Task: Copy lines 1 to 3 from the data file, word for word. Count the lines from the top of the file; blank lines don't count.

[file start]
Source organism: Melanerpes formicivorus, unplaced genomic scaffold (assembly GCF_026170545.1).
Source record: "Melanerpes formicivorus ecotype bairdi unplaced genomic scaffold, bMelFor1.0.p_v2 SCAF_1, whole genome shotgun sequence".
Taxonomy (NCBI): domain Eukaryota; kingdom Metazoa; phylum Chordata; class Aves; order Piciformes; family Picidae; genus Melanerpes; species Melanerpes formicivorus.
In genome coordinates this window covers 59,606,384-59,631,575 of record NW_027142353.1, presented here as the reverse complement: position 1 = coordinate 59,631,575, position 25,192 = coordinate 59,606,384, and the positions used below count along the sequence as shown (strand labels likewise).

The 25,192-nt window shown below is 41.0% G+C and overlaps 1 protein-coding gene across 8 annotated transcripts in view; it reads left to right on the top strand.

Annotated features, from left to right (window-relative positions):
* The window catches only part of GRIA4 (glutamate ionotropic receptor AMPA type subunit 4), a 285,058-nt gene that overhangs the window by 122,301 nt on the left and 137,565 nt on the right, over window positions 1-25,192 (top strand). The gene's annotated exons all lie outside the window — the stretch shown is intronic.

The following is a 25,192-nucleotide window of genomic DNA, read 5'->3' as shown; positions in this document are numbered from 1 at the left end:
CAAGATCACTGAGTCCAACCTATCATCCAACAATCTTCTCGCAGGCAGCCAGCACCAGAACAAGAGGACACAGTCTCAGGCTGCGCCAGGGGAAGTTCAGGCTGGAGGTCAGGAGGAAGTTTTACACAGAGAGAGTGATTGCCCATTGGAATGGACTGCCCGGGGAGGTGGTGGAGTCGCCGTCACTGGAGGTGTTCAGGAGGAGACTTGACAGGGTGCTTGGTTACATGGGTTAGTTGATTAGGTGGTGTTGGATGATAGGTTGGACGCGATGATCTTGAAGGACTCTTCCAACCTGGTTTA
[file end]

Source organism: Melanerpes formicivorus, unplaced genomic scaffold (assembly GCF_026170545.1).
Source record: "Melanerpes formicivorus ecotype bairdi unplaced genomic scaffold, bMelFor1.0.p_v2 SCAF_1, whole genome shotgun sequence".
Taxonomy (NCBI): domain Eukaryota; kingdom Metazoa; phylum Chordata; class Aves; order Piciformes; family Picidae; genus Melanerpes; species Melanerpes formicivorus.